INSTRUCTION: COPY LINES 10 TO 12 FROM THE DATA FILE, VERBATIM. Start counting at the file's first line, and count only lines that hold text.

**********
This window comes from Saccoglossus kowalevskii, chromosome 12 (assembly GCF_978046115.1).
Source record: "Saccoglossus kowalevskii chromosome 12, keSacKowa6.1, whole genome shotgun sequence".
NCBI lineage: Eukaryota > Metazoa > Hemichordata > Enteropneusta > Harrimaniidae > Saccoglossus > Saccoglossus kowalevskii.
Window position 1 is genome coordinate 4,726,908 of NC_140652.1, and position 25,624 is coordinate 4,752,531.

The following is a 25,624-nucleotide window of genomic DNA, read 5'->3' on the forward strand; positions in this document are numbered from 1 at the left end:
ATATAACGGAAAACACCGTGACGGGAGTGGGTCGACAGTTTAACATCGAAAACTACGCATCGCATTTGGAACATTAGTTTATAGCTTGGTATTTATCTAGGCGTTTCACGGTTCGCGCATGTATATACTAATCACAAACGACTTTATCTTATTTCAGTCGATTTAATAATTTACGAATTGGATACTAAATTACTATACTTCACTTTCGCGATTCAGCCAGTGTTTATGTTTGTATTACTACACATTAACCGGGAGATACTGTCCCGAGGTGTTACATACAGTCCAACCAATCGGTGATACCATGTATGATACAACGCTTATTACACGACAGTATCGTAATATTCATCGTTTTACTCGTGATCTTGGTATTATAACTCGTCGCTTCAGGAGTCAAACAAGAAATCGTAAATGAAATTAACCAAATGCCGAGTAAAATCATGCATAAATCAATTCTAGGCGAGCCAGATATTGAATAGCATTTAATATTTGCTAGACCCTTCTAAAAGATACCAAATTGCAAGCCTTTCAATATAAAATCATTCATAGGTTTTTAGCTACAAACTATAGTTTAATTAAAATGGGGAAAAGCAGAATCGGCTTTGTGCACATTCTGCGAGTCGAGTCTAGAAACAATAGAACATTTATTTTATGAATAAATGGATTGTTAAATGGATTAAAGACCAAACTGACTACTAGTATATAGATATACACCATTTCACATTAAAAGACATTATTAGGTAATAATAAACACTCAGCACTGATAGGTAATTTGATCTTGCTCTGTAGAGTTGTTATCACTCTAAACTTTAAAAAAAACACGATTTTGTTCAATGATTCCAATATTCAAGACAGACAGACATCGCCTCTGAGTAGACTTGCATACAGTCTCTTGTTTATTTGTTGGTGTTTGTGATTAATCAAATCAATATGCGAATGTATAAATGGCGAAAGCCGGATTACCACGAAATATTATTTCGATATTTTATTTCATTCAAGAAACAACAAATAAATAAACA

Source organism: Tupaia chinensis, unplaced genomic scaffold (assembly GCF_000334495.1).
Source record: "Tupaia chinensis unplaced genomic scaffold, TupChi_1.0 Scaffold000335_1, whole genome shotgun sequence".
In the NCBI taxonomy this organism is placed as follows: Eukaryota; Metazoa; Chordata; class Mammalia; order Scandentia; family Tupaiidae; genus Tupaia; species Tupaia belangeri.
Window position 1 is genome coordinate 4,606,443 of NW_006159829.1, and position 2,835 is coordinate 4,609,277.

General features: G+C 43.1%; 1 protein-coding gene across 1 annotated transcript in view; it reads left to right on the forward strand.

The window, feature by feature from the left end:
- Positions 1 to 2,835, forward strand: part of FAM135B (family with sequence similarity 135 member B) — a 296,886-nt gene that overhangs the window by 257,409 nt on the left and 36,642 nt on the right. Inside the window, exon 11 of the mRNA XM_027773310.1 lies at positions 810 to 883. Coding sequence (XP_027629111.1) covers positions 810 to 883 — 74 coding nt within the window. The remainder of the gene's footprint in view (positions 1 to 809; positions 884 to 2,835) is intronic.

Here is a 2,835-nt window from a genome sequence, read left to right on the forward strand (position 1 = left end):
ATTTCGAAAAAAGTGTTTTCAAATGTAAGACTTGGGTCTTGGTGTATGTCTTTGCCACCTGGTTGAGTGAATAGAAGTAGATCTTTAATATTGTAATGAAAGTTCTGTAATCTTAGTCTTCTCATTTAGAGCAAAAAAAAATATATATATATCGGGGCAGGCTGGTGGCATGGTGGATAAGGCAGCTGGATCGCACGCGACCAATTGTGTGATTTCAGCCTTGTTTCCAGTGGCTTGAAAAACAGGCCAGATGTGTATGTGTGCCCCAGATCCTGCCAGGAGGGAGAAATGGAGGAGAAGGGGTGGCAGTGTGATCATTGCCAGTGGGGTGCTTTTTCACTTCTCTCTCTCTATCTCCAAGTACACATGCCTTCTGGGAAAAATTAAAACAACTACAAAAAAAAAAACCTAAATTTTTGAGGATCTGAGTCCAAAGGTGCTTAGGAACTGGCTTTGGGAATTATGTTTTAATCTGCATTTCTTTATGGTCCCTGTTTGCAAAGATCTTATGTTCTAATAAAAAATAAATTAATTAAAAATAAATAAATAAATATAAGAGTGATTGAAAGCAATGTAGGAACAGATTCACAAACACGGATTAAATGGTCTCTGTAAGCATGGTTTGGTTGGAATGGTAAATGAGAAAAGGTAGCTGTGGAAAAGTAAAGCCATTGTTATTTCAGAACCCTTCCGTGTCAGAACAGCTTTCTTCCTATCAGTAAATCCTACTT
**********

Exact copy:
Window position 1 is genome coordinate 4,606,443 of NW_006159829.1, and position 2,835 is coordinate 4,609,277.

General features: G+C 43.1%; 1 protein-coding gene across 1 annotated transcript in view; it reads left to right on the forward strand.

The window, feature by feature from the left end: